Wednesday, June 11, 2014

Three rights make a left, three yes’s make one know

My Japanese friend explained to me that when she was young, her family would, on a Sunday, visit a Christian church, a Buddhist temple and a Shinto shrine.  The visit to each was sincere in its way, but not obsessive or exclusive, clearly.

She understood that it was polite to accept the viewpoint of each philosophy, religion or practice, but that the Sunday visit was more recreational than dogmatic.  No-one became upset if one viewpoint disagreed with another.  No-one got angry, and no-one got killed.

By saying a polite yes to the viewpoints of the Christian, the Buddhist and the Shinto representatives, it was possible to see something from three sides.  If you want to paint a picture of a box, you’ll paint it from the perspective your easel sits at, in relation to the subject you are painting.  If you get up and move to a second and third location, the next two paintings will look different - but they are of the same subject.

The Christian, the Buddhist and the Shinto priest may have preferred she exclude the other two visits.  But by saying a polite “yes” to all three, she not only expanded her perspective, she also said a polite “no” to the blindness of a singular perspective.

Monday, June 9, 2014

The absence of romance

Romance means a narrative - a story.  Instead of “I ate a tuna sandwich”, we might say, “I savored a delicious layered lunchtime retreat from hunger”.  Romance allows us to savor, to create meaning, to make sense and beauty from direct experience.

In relationship, romance is also a story.  It is our projection, our hopes and expectations of another.  It is not direct experience.  Because it is a story, experience eventually dissolves the story; sometimes into something very beautiful and real, sometimes into the knowledge that the story was more fun than the reality.

Practices that increase awareness, or life experience itself, begin to dissolve even the beginning of romance.  Like any projection of the mind or desire of the body, it is possible to become aware of the creation of a narrative right away.

When this awareness begins to arise as a stable state, it becomes very difficult to sustain a story instead of direct experience.  The movie becomes less and less believable.  Then what may happen in the future, how much the other holds you in high regard, and promises made begin to lose the power of truth.  What is left is direct experience of the other.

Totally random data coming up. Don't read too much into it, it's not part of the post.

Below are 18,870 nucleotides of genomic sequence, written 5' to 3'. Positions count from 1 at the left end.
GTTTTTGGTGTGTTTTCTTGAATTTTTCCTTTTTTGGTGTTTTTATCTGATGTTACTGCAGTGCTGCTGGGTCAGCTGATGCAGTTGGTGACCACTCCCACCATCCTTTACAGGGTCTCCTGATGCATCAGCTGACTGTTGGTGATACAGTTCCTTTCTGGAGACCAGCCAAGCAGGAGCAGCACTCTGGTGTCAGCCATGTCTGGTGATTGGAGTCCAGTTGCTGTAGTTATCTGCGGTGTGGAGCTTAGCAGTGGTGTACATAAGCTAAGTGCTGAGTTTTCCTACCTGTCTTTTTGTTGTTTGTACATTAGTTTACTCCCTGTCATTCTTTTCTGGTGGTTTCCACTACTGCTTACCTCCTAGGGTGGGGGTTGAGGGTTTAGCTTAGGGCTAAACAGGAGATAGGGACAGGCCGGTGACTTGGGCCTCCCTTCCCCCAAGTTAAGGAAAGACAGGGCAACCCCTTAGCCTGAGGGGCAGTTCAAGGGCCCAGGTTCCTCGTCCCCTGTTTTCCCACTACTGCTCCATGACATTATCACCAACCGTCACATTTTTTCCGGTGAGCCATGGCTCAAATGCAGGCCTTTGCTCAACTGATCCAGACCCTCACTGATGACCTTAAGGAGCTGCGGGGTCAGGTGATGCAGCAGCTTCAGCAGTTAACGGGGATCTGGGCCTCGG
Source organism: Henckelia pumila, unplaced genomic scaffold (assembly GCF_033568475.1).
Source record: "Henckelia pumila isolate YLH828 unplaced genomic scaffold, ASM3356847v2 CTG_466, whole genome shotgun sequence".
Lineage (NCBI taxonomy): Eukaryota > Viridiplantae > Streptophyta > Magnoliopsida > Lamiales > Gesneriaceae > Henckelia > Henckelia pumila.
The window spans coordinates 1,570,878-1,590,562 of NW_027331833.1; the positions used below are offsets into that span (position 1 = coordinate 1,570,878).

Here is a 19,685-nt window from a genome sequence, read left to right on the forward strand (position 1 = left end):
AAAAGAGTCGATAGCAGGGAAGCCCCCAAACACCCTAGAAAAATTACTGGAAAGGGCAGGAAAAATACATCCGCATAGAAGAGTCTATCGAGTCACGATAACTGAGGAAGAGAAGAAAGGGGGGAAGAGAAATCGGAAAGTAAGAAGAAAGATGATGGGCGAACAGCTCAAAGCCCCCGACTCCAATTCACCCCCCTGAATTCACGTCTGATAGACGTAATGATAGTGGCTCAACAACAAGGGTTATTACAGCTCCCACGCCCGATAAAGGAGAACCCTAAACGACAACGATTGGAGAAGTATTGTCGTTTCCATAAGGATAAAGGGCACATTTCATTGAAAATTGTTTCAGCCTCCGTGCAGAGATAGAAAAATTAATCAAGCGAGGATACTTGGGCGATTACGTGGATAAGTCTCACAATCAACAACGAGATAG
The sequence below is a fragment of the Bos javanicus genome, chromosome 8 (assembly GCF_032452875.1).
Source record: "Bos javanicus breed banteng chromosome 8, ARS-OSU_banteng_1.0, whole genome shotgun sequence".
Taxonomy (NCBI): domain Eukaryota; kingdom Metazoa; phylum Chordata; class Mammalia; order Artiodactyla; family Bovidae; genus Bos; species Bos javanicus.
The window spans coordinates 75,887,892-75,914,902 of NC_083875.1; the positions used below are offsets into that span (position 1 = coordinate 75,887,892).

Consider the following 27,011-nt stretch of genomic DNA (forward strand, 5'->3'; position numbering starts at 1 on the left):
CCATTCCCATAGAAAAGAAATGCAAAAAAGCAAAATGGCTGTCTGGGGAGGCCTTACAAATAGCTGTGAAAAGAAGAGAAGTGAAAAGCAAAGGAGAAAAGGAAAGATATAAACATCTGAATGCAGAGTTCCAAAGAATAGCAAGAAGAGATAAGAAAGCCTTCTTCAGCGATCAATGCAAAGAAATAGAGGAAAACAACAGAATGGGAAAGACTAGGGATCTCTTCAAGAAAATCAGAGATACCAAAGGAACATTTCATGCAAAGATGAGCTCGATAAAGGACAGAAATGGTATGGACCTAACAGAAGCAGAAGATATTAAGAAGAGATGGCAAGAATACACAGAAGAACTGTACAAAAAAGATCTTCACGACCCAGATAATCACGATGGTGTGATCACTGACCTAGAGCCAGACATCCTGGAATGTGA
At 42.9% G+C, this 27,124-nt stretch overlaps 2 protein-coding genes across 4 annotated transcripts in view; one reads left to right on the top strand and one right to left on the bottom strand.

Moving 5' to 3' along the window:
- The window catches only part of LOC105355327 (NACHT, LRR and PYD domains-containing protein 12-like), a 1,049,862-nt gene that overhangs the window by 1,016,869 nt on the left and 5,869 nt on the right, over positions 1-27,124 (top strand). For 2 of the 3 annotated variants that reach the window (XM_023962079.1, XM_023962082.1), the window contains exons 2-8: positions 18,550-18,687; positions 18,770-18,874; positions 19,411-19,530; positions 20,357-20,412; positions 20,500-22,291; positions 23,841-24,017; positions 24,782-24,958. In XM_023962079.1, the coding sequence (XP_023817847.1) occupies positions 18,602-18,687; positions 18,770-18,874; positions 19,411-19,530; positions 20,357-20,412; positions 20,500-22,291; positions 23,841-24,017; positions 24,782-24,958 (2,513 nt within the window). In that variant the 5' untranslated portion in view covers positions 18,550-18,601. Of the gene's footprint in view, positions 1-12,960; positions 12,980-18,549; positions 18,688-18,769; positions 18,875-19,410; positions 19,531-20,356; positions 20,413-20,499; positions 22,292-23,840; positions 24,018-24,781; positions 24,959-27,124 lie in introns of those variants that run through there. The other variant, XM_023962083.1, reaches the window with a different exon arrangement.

Often, the other is seen as the source of love, which is why they seem so attractive.  Love though, is not the emotional response to desire or the need to make permanent a state of temporary happiness.  Love is the field of awareness in which the story of romance is created.  When this recognition happens, romance loses its power like the craving for sugar does when we are truly nourished.

Waking into the field of awareness that is absolutely supportive of your life and has no need for meaning or story to be attached dissolves the addictive need for romance, for romance was the proxy for the field of loving awareness itself.

Monday, June 2, 2014

Hatha yoga is the process of squeezing out the dissonance from the body

You are at a party and make a statement.  Someone disagrees with you and you feel small.  There is no time to get to the bottom of why you feel small - the chain of symptoms is to long, so you have another drink and “forget about it” until later.  Later, with your sweetie, you mention what happened at the party and the emotion percolates  again to the surface.  Your sweetie says something like “Well, you are awesome and so and so is an idiot anyway...." and you feel better.  For now.

What has happened is a chain of suppression.  You would have liked to have been valued and agreed with but instead the opposite happened.  The energy from that experience was then stored in the tissues of the body via a process of first thought - light and changeable - becoming emotion - more physical and felt for longer - and finally the body - some perhaps almost invisible, contraction. 

Then you practice hatha yoga and all parts of the body - at ease and contracted bits - are pulling and pushing together, and the contracted bits that holds the energy of your exchange at the party are now supported - really supported- by all your other bits and the emotion is released.  You laugh at yourself, or cry.  Either way, the contraction is squeezed out and you rest after your practice.

It is a simple and amazing process.  When you go to a party next time and someone disagrees with you, you can watch the process happen.  No need to change it.